Saturday, April 13, 2013

Who Knew What When

As USA Today reports, the release of a heretofore confidential memo raises new questions about how much the educational administration of former DC schools chancellor Michelle Rhee knew about an epidemic of cheating on standardized tests within the school system:
DCPS officials have said they take all cheating allegations seriously, but it's not immediately clear how they responded to Sanford's warnings. Only one educator lost his job because of cheating, according to DCPS. Meanwhile, Rhee fired more than 600 teachers for low test scores — 241 of them in one day in 2010.
The cheating issue first came to light in 2011, after USA TODAY reported that, between 2008 and 2010, 103 schools had test-erasure rates that surpassed districtwide erasure-rate averages at least once.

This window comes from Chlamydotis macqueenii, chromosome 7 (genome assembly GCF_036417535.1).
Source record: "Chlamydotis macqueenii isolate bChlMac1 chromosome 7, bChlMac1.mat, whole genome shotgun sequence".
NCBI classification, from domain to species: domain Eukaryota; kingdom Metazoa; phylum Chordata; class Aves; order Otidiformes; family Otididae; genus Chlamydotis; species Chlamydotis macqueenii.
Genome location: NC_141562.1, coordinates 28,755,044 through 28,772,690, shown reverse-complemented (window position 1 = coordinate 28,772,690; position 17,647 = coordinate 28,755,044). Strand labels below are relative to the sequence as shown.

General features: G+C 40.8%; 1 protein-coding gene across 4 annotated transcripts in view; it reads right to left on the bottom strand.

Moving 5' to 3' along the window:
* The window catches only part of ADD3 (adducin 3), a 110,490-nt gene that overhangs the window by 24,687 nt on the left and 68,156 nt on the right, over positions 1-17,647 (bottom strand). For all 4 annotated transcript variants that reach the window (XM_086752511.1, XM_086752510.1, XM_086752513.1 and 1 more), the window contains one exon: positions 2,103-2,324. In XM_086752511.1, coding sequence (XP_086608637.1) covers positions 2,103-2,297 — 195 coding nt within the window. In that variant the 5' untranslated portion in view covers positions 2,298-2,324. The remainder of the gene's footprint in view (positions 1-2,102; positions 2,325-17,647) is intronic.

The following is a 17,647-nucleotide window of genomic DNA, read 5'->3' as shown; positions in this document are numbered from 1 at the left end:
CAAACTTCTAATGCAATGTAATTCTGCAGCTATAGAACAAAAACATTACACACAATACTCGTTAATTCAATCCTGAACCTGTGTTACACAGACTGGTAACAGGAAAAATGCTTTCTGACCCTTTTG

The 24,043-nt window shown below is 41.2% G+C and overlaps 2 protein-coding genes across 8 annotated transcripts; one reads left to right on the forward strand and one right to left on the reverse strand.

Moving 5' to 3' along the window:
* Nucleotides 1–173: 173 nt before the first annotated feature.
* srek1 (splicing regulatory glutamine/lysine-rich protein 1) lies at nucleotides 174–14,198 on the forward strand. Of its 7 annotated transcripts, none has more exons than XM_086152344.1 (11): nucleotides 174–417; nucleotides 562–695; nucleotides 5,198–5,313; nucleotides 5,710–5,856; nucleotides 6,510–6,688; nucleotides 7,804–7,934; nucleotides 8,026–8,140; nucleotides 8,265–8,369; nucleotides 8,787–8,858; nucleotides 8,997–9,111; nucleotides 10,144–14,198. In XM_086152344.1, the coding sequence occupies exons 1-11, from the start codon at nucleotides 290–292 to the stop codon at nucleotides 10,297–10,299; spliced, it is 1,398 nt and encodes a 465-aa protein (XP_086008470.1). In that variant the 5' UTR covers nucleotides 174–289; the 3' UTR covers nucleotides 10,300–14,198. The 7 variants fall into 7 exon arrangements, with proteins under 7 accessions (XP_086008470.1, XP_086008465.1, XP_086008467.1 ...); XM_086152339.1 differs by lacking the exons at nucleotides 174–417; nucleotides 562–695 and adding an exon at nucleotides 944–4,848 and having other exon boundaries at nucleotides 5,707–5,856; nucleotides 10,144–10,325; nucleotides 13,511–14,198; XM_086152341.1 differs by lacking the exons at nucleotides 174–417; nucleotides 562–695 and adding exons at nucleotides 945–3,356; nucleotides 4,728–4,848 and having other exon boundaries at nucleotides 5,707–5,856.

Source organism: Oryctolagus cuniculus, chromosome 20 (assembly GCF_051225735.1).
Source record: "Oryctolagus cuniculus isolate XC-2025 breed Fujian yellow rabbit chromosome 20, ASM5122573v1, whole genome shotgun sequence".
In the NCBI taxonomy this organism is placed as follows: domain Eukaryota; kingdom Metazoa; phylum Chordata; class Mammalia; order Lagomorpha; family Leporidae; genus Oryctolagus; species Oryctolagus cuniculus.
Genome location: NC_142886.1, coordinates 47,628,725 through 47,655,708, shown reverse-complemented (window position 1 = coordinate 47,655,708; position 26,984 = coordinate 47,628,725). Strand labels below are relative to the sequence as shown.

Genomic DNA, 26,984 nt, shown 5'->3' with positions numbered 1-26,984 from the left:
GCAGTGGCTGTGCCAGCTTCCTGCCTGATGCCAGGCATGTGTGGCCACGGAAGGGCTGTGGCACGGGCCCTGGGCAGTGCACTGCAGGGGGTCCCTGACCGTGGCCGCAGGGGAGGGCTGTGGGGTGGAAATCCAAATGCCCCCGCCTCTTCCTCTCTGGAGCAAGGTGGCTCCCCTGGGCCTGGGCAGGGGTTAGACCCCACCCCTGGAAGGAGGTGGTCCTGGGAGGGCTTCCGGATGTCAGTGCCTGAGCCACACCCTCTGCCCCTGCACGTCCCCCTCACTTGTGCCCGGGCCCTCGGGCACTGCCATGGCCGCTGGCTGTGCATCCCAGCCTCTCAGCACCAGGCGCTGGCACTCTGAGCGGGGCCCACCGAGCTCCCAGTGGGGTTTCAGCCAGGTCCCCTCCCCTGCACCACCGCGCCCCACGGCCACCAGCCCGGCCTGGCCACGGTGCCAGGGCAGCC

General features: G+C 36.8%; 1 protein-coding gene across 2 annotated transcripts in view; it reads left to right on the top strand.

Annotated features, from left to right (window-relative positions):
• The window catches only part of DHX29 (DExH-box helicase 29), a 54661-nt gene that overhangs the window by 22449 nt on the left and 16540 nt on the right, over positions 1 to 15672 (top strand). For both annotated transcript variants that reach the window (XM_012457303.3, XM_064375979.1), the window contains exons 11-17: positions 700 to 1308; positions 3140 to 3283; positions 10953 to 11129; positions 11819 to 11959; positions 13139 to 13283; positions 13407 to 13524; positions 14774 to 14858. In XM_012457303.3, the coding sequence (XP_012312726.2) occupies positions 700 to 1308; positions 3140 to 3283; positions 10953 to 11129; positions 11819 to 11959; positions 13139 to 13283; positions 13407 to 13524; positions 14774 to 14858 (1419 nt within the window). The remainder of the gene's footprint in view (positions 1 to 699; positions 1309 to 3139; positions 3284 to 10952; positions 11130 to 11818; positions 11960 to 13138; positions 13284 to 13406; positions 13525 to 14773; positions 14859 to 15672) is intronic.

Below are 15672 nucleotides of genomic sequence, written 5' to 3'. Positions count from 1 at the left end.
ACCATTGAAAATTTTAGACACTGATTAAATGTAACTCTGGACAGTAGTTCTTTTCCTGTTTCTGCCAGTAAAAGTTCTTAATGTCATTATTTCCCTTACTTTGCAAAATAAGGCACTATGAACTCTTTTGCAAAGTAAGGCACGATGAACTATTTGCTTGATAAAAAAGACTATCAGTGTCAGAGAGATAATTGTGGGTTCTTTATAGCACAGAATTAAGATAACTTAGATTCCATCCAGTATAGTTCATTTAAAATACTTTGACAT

Erasures are detected by the same electronic scanners used to score tests. When a teacher or student erases a bubble sheet, this leaves behind a light smudge. Computers tally the smudges as well as the new answers.
The USA TODAY investigation found that, as far back as 2008, the Office of the State Superintendent of Education (OSSE), D.C.'s equivalent of a state education department, asked for an erasure analysis. Among the 96 schools flagged for wrong-to-right erasures were eight of the 10 campuses where Rhee handed out so-called TEAM awards "to recognize, reward and retain high-performing educators and support staff." In all, Rhee bestowed more than $1.5 million in bonuses based on increases in 2007 and 2008 test scores.
 These numbers suggest far more teachers were punished for low test scores than were punished for cheating.

Investigative journalist John Merrow has more details about the limits of Rhee's administration.

No comments:

Post a Comment